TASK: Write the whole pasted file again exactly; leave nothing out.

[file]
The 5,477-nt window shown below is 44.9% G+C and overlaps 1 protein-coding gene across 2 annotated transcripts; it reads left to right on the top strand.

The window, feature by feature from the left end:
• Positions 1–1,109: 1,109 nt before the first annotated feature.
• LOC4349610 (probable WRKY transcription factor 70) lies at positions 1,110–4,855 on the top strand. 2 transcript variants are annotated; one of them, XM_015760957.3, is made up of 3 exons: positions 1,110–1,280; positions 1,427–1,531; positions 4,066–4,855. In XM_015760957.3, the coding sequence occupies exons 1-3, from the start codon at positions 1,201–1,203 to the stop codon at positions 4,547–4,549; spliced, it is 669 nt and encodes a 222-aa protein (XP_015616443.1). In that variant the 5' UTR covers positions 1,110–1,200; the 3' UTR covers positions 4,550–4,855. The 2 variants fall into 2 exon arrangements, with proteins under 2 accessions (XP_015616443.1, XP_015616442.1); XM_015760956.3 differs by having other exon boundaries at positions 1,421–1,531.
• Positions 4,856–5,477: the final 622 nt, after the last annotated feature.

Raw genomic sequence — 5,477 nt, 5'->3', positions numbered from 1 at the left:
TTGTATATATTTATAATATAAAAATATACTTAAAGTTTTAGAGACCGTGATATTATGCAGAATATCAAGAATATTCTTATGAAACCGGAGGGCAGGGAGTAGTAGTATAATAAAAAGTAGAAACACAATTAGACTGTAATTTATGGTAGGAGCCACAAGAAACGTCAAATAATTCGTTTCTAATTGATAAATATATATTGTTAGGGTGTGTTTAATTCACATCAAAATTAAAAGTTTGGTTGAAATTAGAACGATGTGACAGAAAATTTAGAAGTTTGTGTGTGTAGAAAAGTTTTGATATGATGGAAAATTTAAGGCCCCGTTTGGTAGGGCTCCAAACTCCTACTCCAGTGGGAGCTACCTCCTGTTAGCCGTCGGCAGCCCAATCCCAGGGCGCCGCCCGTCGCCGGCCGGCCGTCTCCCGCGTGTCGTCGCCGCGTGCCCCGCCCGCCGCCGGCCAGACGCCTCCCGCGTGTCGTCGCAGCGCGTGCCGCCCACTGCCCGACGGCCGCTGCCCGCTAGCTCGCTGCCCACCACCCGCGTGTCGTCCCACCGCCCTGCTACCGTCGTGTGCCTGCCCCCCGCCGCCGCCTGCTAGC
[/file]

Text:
The 5,477-nt window shown below is 44.9% G+C and overlaps 1 protein-coding gene across 2 annotated transcripts; it reads left to right on the top strand.

The window, feature by feature from the left end:
• Positions 1–1,109: 1,109 nt before the first annotated feature.
• LOC4349610 (probable WRKY transcription factor 70) lies at positions 1,110–4,855 on the top strand. 2 transcript variants are annotated; one of them, XM_015760957.3, is made up of 3 exons: positions 1,110–1,280; positions 1,427–1,531; positions 4,066–4,855. In XM_015760957.3, the coding sequence occupies exons 1-3, from the start codon at positions 1,201–1,203 to the stop codon at positions 4,547–4,549; spliced, it is 669 nt and encodes a 222-aa protein (XP_015616443.1). In that variant the 5' UTR covers positions 1,110–1,200; the 3' UTR covers positions 4,550–4,855. The 2 variants fall into 2 exon arrangements, with proteins under 2 accessions (XP_015616443.1, XP_015616442.1); XM_015760956.3 differs by having other exon boundaries at positions 1,421–1,531.
• Positions 4,856–5,477: the final 622 nt, after the last annotated feature.

Raw genomic sequence — 5,477 nt, 5'->3', positions numbered from 1 at the left:
TTGTATATATTTATAATATAAAAATATACTTAAAGTTTTAGAGACCGTGATATTATGCAGAATATCAAGAATATTCTTATGAAACCGGAGGGCAGGGAGTAGTAGTATAATAAAAAGTAGAAACACAATTAGACTGTAATTTATGGTAGGAGCCACAAGAAACGTCAAATAATTCGTTTCTAATTGATAAATATATATTGTTAGGGTGTGTTTAATTCACATCAAAATTAAAAGTTTGGTTGAAATTAGAACGATGTGACAGAAAATTTAGAAGTTTGTGTGTGTAGAAAAGTTTTGATATGATGGAAAATTTAAGGCCCCGTTTGGTAGGGCTCCAAACTCCTACTCCAGTGGGAGCTACCTCCTGTTAGCCGTCGGCAGCCCAATCCCAGGGCGCCGCCCGTCGCCGGCCGGCCGTCTCCCGCGTGTCGTCGCCGCGTGCCCCGCCCGCCGCCGGCCAGACGCCTCCCGCGTGTCGTCGCAGCGCGTGCCGCCCACTGCCCGACGGCCGCTGCCCGCTAGCTCGCTGCCCACCACCCGCGTGTCGTCCCACCGCCCTGCTACCGTCGTGTGCCTGCCCCCCGCCGCCGCCTGCTAGC